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Former coach Dan Monson likes GU’s chances against Seton Hall

Seton Hall guard Isaiah Whitehead was named Most Outstanding Player as the Pirates won the Big East Tournament, defeating two top-five teams in the process. (Associated Press)
Seton Hall guard Isaiah Whitehead was named Most Outstanding Player as the Pirates won the Big East Tournament, defeating two top-five teams in the process. (Associated Press)

Long Beach State coach Dan Monson had just landed in Seattle and was relieved to learn hotel reservations had been finalized for his team.

Monson had a lot on his mind, facing a short prep for Tuesday’s NIT date against Washington, but he quickly boiled down Gonzaga’s first-round NCAA tournament matchup with Seton Hall on Thursday.

“It’s really contrasting styles,” Monson said in a telephone interview. “Two of the best guards against two of the best bigs. Where will the game be played – on the perimeter or on the inside?”

Monson’s 49ers edged Seton Hall 80-77 on Nov. 19 in the Gildan Charleston (South Carolina) Classic. The 49ers shot 55.4 percent from the field and did a nice job defensively on Pirates’ standout guard Isaiah Whitehead, who scored 21 points but made 7 of 18 shots to go with four assists and four turnovers.

The sixth-seeded Pirates (25-8) won 12 of their last 14, knocking off then-No. 5-ranked Xavier and No. 3 Villanova to capture the Big East tournament title. Those wins pushed Seton Hall into the rankings at No. 20 in the Associated Press and No. 21 in USA Today.

“It was early on and teams are just forming who they are. They’re obviously a different team now,” said Monson, who went 52-17 in two seasons as Gonzaga’s head coach and guided the 1999 team to the Elite Eight, the first of GU’s 18 consecutive NCAA trips. “They’ve done a great job with that team. Every time I watch them they’ve gotten better and better.”

Whitehead, who averages 18.4 points, and running mate Khadeen Carrington (14.3 ppg) are a handful in transition and in the half-court. Whitehead, voted the most outstanding player in the Big East tournament, is the first McDonald’s All-American to play for Seton Hall since 2001.

Whitehead was the cornerstone of a 2014 recruiting class that was rated in the top 10 by some scouting services. He was joined by Carrington, guard/forward Ismael Sanogo, forward Angel Delgado and forward Desi Rodriguez, Whitehead’s teammate at Lincoln High in Brooklyn.

In other words, Seton Hall’s all-sophomore starting unit. The five combined for 1,983 of the team’s 2,470 points and 932 of 1,321 rebounds.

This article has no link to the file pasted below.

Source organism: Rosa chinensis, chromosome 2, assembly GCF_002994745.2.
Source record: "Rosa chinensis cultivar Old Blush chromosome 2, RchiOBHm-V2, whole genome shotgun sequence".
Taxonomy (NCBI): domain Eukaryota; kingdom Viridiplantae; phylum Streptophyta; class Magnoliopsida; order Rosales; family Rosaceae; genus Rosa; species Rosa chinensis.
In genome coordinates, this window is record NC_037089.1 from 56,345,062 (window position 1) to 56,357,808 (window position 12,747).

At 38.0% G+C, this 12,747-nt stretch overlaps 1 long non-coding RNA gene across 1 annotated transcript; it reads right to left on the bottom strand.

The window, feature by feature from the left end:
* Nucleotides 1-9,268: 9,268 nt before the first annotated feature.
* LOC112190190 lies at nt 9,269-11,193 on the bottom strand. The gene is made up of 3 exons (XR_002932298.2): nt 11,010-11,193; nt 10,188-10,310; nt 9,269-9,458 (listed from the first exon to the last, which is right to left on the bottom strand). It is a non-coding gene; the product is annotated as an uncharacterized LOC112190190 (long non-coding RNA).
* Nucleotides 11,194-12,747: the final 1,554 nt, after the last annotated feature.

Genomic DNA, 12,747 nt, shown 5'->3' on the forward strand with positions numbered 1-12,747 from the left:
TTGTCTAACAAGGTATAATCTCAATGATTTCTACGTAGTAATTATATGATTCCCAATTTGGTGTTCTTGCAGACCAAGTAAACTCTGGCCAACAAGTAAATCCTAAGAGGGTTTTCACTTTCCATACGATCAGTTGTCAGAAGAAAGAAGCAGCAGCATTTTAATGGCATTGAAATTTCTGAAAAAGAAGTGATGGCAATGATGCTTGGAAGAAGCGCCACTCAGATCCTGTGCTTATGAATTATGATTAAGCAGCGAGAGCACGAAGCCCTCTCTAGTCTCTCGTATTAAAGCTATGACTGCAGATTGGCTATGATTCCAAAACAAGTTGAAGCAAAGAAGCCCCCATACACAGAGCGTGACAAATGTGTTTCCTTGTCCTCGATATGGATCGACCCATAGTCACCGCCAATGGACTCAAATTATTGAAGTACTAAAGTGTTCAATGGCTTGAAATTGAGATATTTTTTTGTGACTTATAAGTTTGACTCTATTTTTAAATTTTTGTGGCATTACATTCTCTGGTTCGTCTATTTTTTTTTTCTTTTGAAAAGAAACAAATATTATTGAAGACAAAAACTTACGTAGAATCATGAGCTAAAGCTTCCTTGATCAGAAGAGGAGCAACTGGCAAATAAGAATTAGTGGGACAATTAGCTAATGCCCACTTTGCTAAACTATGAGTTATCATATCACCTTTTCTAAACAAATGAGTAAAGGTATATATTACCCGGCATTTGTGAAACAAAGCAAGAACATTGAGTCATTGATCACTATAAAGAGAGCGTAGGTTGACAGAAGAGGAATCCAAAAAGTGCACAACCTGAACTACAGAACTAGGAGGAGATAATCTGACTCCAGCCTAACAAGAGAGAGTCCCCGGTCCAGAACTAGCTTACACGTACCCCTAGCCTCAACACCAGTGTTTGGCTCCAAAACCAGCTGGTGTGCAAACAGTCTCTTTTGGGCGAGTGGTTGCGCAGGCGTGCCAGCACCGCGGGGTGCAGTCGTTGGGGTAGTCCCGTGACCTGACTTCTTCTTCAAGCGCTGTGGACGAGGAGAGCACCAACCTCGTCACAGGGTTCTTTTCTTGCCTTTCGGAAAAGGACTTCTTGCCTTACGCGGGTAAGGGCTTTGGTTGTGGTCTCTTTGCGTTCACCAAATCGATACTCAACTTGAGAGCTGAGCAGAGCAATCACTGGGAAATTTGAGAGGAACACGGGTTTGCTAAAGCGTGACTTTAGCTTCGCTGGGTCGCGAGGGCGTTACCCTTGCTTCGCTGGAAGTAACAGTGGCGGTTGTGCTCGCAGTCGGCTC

The Pirates won 25 games, the most since the 1993 team went 28-7, under sixth-year coach Kevin Willard, who was named co-Big East coach of the year. Willard led Seton Hall into the Top 25 last season but the team faded with a 1-9 finish.

“We felt Whitehead was a premier guard in the country. We really tried to get the ball out of his hands as much as possible and force someone else to beat us,” Monson said. “With Carrington, we thought those two were as good of guards as we would see all year.

“We tried to trap Whitehead anytime he had the ball, on all his ball screens. I remember one time we had him trapped at about 25 feet. He just rose up and shot it and made it. I’m thinking, ‘Maybe we have to go with three guys on him.’ ”

The Pirates led the Big East in field-goal percentage defense (40.1) but face a big challenge against Gonzaga forwards Kyle Wiltjer and Domantas Sabonis, who combine to average 38 points per game.

“We spread them out and we shot the ball well,” Monson said. “Once we did that it opened up for the inside guys. Gonzaga is going to have to make some outside shots because I’m sure they’ll double Sabonis. You have to negate their athleticism by moving the ball and making them guard both sides of the court.”

Gonzaga’s challenge will be containing dribble penetration, particularly by Whitehead and Carrington.

“They’re very guard oriented,” Monson said. “The big guys were solid, they make shots with angles, but that’s not how they beat you. They beat you with guards and they’re really aggressive driving the ball.”

Monson likes Gonzaga’s chances.

“I might be a little partial,” he said, “but I think it’s a great draw for Gonzaga.”

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